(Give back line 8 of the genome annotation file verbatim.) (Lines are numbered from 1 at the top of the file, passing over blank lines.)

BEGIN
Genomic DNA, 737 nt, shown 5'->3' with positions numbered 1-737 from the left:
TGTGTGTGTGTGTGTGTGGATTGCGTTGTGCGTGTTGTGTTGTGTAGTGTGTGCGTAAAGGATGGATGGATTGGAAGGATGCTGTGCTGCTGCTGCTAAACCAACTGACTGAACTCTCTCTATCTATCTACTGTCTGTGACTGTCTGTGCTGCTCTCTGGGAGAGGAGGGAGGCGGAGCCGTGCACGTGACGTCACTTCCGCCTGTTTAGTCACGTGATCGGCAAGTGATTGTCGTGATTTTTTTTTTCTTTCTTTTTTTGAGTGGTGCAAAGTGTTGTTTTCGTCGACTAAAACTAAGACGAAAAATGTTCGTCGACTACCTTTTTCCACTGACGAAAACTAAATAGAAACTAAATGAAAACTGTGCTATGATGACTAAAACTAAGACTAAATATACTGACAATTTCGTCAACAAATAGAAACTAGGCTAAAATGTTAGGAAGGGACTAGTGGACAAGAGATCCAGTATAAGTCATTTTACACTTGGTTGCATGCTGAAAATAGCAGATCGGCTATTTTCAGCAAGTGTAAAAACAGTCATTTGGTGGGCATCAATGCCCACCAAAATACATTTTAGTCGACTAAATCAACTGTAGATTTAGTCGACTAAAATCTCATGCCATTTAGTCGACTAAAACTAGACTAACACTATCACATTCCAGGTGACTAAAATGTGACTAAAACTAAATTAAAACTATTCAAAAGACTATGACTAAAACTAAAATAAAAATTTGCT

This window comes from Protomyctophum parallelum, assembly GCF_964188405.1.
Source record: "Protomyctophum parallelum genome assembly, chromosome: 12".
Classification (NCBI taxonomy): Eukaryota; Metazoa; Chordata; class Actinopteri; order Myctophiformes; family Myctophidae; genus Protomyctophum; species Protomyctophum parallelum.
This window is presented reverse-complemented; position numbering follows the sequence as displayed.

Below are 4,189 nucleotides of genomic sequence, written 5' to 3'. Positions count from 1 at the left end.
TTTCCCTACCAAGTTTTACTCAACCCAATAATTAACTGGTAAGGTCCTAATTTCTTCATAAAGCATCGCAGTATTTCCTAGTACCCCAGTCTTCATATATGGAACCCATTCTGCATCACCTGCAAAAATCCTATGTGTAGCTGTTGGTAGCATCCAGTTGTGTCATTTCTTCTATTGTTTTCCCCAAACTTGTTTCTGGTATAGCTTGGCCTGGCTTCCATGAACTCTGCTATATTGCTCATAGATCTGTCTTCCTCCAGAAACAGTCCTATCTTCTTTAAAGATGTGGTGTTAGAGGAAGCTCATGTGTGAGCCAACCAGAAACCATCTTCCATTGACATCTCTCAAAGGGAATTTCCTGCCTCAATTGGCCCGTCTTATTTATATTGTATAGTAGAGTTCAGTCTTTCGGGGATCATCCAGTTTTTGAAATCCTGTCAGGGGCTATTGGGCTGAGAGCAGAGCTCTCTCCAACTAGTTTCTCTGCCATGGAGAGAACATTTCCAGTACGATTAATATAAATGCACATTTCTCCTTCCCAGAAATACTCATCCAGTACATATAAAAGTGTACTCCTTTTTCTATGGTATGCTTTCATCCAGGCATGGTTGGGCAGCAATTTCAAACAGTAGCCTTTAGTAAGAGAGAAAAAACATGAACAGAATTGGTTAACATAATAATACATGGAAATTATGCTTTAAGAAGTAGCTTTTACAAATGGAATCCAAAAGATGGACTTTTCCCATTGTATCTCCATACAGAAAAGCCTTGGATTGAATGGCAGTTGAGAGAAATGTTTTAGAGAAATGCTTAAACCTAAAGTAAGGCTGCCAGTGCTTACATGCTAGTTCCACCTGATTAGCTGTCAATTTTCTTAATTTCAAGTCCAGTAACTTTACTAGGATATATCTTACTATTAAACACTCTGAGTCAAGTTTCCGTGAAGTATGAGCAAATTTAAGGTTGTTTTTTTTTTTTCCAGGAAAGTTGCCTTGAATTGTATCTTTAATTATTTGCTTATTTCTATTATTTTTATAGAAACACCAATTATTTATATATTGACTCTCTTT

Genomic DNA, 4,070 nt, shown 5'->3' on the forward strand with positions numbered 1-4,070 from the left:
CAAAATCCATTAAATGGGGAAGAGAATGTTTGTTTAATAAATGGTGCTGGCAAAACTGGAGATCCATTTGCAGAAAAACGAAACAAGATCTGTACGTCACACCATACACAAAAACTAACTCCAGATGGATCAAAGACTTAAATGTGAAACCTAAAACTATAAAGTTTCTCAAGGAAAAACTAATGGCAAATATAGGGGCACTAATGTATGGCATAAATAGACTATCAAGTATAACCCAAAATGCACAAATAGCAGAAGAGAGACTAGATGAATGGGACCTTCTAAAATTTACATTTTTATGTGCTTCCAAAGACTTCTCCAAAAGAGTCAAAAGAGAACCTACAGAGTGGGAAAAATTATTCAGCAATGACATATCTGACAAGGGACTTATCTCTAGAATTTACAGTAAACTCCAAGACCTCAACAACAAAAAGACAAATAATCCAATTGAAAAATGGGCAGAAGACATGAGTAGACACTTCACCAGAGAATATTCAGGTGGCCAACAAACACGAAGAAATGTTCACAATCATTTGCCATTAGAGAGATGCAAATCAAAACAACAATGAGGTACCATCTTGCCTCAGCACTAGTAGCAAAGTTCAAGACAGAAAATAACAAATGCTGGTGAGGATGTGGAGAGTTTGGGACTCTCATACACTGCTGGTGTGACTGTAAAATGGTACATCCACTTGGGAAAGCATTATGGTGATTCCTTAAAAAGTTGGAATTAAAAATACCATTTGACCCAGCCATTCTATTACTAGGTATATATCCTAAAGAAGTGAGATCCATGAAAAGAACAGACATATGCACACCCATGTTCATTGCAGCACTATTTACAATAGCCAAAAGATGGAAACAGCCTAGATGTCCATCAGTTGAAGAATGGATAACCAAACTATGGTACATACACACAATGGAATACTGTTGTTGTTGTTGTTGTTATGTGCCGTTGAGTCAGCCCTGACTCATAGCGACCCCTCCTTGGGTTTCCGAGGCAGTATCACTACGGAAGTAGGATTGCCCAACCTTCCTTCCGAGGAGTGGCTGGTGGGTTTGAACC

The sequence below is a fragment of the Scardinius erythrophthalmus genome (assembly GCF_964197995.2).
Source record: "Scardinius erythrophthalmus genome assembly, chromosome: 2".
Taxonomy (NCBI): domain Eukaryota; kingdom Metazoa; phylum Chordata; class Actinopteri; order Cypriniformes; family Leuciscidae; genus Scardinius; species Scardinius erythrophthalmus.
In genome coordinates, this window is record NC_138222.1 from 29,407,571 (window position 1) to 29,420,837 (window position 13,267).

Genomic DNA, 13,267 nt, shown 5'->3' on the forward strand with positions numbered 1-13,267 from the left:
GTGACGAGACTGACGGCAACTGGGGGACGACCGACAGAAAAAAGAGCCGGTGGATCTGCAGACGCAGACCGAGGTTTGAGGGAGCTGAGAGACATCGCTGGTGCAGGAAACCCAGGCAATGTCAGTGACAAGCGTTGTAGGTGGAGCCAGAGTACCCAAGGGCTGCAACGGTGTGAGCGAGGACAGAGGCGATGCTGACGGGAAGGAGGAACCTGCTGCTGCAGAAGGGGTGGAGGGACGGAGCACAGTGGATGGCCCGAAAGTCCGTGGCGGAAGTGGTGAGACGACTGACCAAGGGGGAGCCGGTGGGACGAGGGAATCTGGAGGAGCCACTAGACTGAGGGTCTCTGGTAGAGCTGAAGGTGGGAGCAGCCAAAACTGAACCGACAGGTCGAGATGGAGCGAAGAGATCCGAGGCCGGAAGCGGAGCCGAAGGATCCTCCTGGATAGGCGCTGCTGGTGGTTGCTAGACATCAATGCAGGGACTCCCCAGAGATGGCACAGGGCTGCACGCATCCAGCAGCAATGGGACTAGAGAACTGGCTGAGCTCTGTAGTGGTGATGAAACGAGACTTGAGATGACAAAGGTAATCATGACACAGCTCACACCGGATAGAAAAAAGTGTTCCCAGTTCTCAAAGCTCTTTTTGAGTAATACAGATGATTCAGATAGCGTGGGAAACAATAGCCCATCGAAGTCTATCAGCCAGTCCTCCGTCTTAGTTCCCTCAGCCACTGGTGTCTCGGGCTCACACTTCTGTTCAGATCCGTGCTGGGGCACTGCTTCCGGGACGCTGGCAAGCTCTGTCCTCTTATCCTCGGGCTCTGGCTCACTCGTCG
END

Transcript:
TTTCCCTACCAAGTTTTACTCAACCCAATAATTAACTGGTAAGGTCCTAATTTCTTCATAAAGCATCGCAGTATTTCCTAGTACCCCAGTCTTCATATATGGAACCCATTCTGCATCACCTGCAAAAATCCTATGTGTAGCTGTTGGTAGCATCCAGTTGTGTCATTTCTTCTATTGTTTTCCCCAAACTTGTTTCTGGTATAGCTTGGCCTGGCTTCCATGAACTCTGCTATATTGCTCATAGATCTGTCTTCCTCCAGAAACAGTCCTATCTTCTTTAAAGATGTGGTGTTAGAGGAAGCTCATGTGTGAGCCAACCAGAAACCATCTTCCATTGACATCTCTCAAAGGGAATTTCCTGCCTCAATTGGCCCGTCTTATTTATATTGTATAGTAGAGTTCAGTCTTTCGGGGATCATCCAGTTTTTGAAATCCTGTCAGGGGCTATTGGGCTGAGAGCAGAGCTCTCTCCAACTAGTTTCTCTGCCATGGAGAGAACATTTCCAGTACGATTAATATAAATGCACATTTCTCCTTCCCAGAAATACTCATCCAGTACATATAAAAGTGTACTCCTTTTTCTATGGTATGCTTTCATCCAGGCATGGTTGGGCAGCAATTTCAAACAGTAGCCTTTAGTAAGAGAGAAAAAACATGAACAGAATTGGTTAACATAATAATACATGGAAATTATGCTTTAAGAAGTAGCTTTTACAAATGGAATCCAAAAGATGGACTTTTCCCATTGTATCTCCATACAGAAAAGCCTTGGATTGAATGGCAGTTGAGAGAAATGTTTTAGAGAAATGCTTAAACCTAAAGTAAGGCTGCCAGTGCTTACATGCTAGTTCCACCTGATTAGCTGTCAATTTTCTTAATTTCAAGTCCAGTAACTTTACTAGGATATATCTTACTATTAAACACTCTGAGTCAAGTTTCCGTGAAGTATGAGCAAATTTAAGGTTGTTTTTTTTTTTTCCAGGAAAGTTGCCTTGAATTGTATCTTTAATTATTTGCTTATTTCTATTATTTTTATAGAAACACCAATTATTTATATATTGACTCTCTTT